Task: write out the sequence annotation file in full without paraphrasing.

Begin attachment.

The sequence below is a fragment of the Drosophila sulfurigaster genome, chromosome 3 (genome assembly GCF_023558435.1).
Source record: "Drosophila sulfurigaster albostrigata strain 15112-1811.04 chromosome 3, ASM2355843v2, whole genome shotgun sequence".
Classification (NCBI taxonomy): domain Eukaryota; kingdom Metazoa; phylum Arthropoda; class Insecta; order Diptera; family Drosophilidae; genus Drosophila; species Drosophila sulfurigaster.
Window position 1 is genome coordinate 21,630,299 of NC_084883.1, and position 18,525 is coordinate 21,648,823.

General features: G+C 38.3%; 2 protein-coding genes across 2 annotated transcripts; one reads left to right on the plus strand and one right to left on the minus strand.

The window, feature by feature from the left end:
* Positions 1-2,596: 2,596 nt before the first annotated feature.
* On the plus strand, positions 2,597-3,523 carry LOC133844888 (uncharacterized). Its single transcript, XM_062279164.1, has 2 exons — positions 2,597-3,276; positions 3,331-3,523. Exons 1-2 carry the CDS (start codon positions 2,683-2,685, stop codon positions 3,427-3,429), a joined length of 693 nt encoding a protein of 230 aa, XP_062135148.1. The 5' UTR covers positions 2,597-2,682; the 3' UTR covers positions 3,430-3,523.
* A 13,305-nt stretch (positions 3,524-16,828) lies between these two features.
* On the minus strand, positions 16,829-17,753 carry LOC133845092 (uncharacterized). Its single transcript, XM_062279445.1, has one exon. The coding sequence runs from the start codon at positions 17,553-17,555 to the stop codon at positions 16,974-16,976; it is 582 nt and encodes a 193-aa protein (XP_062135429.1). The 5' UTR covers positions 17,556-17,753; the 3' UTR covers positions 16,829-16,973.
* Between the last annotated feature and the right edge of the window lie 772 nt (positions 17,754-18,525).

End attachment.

The sequence below is a fragment of the Drosophila sulfurigaster genome, chromosome 3 (genome assembly GCF_023558435.1).
Source record: "Drosophila sulfurigaster albostrigata strain 15112-1811.04 chromosome 3, ASM2355843v2, whole genome shotgun sequence".
Classification (NCBI taxonomy): domain Eukaryota; kingdom Metazoa; phylum Arthropoda; class Insecta; order Diptera; family Drosophilidae; genus Drosophila; species Drosophila sulfurigaster.
Window position 1 is genome coordinate 21,630,299 of NC_084883.1, and position 18,525 is coordinate 21,648,823.

General features: G+C 38.3%; 2 protein-coding genes across 2 annotated transcripts; one reads left to right on the plus strand and one right to left on the minus strand.

The window, feature by feature from the left end:
* Positions 1-2,596: 2,596 nt before the first annotated feature.
* On the plus strand, positions 2,597-3,523 carry LOC133844888 (uncharacterized). Its single transcript, XM_062279164.1, has 2 exons — positions 2,597-3,276; positions 3,331-3,523. Exons 1-2 carry the CDS (start codon positions 2,683-2,685, stop codon positions 3,427-3,429), a joined length of 693 nt encoding a protein of 230 aa, XP_062135148.1. The 5' UTR covers positions 2,597-2,682; the 3' UTR covers positions 3,430-3,523.
* A 13,305-nt stretch (positions 3,524-16,828) lies between these two features.
* On the minus strand, positions 16,829-17,753 carry LOC133845092 (uncharacterized). Its single transcript, XM_062279445.1, has one exon. The coding sequence runs from the start codon at positions 17,553-17,555 to the stop codon at positions 16,974-16,976; it is 582 nt and encodes a 193-aa protein (XP_062135429.1). The 5' UTR covers positions 17,556-17,753; the 3' UTR covers positions 16,829-16,973.
* Between the last annotated feature and the right edge of the window lie 772 nt (positions 17,754-18,525).